Dwr Cymru Welsh Water delivers AD plants early, and moves towards power self-sufficiancy in wastewater management

With the escalating cost of energy, one of the key emerging trends is the need for wastewater treatment works (WwTW) to become power self-sufficient. Dŵr Cymru Welsh Water (DCWW) has recognised this, and as part of the company’s move towards greater sustainability, it has invested in a £70 million programme of Advanced Digestion plants. DCWW’s sludge strategy for AMP5 moves away from energy intensive thermal drying and lime stabilization to Advanced Digestion, with a programme to process 75% of its sludge production across four key sludge treatment centres. It has already achieved power self-sufficient service at Eign (Hereford), and is in the final commissioning stages with two schemes in South Wales, at Cardiff and Afan, where continuous renewable generation of 6.5MW is anticipated.


The development and delivery of Advanced Digestion plants at both Cardiff and Afan WwTWs is at the core of this strategy. These sites alone will process 50,000tDS/y using Cambi Thermal Hydrolysis plants and new digesters. This sustainable approach to sludge treatment has been encouraged and supported by Welsh Assembly Government, Regulators, local planning departments and local communities.

Design, construction and delivery
Full construction and delivery of the Cardiff and Afan schemes was required by April 2011 to maximise the Renewables Obligation Certificate (ROC) benefits, and minimise costs to customers. Imtech Process was selected for the delivery of the process and M&E engineering work, working collaboratively with Morgan Sindall, the civil design and construction partner. A full technical and commercial assessment of available technologies was undertaken with DCWW. The most economic solution for these applications was Cambi Thermal Hydrolysis, due to the very high levels of secondary sludges. The Thermal Hydrolysis option was selected for Cardiff and Afan schemes for the following reasons:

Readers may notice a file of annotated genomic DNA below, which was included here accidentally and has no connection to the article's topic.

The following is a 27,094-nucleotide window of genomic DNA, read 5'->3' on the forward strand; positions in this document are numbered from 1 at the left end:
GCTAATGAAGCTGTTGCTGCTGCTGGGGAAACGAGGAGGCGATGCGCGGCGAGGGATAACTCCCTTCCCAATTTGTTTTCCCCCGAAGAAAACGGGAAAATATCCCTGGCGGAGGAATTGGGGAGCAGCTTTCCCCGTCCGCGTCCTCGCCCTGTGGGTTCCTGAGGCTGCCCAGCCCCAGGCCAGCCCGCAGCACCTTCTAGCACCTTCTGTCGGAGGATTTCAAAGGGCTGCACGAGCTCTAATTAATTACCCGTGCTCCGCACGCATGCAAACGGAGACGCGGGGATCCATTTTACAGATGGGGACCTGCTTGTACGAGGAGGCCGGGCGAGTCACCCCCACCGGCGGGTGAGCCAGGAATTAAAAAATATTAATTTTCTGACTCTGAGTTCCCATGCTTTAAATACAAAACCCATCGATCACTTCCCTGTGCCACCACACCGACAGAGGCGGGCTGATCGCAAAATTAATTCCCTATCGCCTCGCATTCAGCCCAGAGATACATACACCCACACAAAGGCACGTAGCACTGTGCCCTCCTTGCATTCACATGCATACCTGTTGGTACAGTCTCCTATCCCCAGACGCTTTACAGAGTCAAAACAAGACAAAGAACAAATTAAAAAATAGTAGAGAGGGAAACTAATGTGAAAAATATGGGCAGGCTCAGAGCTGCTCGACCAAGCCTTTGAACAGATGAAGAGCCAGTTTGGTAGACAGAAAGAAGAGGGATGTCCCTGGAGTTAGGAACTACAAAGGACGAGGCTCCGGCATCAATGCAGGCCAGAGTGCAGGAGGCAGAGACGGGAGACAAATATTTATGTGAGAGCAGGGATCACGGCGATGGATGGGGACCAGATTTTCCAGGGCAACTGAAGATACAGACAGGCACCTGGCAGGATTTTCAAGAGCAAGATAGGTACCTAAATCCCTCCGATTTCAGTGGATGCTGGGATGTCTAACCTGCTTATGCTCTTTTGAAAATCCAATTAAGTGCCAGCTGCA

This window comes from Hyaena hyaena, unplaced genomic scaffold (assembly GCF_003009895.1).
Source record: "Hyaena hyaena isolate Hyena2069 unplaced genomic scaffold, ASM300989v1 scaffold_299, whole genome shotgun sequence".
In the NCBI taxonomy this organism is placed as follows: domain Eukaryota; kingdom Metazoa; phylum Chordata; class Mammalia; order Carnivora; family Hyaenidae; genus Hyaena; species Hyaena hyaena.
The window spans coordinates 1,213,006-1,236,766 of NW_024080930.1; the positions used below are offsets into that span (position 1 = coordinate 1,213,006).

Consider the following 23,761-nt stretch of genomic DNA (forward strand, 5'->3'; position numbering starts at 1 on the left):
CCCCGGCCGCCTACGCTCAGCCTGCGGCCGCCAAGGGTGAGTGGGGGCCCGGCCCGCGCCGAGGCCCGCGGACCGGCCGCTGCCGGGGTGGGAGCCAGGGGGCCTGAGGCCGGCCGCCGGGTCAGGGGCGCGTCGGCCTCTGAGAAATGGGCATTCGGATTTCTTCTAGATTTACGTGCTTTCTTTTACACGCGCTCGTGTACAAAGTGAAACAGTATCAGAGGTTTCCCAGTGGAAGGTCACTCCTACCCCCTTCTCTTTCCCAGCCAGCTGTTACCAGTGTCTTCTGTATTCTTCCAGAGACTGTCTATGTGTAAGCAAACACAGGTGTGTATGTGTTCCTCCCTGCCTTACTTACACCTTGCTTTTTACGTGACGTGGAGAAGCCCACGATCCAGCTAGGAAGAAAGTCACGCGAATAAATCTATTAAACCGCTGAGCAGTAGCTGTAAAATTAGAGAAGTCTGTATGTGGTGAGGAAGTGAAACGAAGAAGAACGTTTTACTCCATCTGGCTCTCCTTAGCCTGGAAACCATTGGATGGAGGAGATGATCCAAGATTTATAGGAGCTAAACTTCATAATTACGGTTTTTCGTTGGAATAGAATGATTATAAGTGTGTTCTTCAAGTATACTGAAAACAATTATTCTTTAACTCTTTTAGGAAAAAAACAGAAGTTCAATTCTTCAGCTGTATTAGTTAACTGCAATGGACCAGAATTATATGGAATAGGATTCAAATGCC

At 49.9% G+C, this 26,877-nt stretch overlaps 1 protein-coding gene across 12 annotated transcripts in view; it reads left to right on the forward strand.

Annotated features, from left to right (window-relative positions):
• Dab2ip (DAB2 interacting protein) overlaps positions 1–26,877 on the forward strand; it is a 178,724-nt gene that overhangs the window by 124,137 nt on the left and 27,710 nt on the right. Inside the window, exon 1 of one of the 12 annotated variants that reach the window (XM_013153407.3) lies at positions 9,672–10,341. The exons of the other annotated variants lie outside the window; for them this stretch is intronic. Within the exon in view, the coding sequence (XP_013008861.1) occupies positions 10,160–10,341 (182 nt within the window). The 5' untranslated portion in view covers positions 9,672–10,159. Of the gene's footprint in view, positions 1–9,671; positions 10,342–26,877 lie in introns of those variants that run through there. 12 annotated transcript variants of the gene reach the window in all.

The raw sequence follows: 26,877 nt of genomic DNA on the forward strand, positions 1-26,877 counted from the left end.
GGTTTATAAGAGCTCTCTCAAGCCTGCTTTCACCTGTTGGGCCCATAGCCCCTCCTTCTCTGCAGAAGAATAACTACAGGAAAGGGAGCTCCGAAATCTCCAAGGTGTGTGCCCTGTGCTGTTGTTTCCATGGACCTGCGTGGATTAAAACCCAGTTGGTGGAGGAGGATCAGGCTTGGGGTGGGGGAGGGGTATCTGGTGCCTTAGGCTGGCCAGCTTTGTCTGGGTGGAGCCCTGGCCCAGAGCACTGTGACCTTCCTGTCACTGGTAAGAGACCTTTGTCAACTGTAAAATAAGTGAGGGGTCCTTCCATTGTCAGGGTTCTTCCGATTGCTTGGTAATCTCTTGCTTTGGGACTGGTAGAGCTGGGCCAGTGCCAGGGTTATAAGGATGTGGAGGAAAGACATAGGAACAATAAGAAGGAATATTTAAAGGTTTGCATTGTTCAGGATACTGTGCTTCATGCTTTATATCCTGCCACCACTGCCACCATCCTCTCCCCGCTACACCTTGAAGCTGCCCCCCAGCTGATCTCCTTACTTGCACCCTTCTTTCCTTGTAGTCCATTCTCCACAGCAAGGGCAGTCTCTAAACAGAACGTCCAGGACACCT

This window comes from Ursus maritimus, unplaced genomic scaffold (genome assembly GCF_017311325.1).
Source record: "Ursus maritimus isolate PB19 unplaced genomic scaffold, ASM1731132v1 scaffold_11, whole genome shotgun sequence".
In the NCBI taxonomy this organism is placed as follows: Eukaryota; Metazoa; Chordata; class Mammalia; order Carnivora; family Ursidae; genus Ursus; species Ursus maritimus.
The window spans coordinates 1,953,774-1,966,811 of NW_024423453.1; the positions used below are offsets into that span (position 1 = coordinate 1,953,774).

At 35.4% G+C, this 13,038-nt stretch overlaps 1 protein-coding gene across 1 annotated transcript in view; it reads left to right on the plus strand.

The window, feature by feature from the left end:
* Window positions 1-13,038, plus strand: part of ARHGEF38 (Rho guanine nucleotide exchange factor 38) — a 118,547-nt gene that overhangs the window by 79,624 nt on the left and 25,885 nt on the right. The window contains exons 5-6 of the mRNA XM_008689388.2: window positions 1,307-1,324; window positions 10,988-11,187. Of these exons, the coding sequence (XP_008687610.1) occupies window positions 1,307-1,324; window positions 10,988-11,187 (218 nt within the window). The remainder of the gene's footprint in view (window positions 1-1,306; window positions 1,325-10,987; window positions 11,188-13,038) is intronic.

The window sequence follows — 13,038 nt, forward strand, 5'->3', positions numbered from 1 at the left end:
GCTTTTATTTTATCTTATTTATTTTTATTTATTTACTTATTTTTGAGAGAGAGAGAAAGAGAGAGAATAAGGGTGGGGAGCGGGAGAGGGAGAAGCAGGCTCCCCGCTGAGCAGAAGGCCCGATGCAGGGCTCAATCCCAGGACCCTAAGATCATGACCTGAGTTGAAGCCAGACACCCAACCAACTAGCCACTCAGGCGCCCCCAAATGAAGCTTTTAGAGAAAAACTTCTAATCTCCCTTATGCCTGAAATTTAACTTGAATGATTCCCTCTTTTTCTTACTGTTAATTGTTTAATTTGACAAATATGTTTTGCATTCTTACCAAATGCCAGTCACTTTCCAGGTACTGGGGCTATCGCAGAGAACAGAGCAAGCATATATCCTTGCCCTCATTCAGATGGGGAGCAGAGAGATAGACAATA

• Best overall economic solution relative to DCWW objectives
• Proven technology experience at the required scale
• Proven delivery capacity and capability
• Process flexibility for various sludge types and quantities
• Proven treatment of SAS
• Process proven on sludge trials
• Higher VM destruction
• Reduced volumes of sludge to agriculture
• Good operational integration with the existing plants
An integrated design team worked closely with key suppliers and operations teams on both the Cardiff and Afan projects,standardising design wherever possible. The project team was co-located on-site at the earliest opportunity. Detailed design activity schedules were developed, integrated with procurement activities and programmed to ensure timely delivery.
A challenging design and delivery programme was developed with the stretch target of completing both projects six months early. This was achieved through active management including a proactive approach to risk management developing risk mitigation plans wherever required and fully resourcing the project to allow effective acceleration of key technology packages during off-site manufacture. This included factory construction, pre-assembly and testing of both Cambi plants before disassembly and transport to site, allowing mechanical installation to be completed within one week of delivery. The key technology suppliers were incentivised to achieve the accelerated project programme with a focus on right first time, to meet the continuous challenges of best practice, time, cost and risk management, with the primary focus on safe delivery

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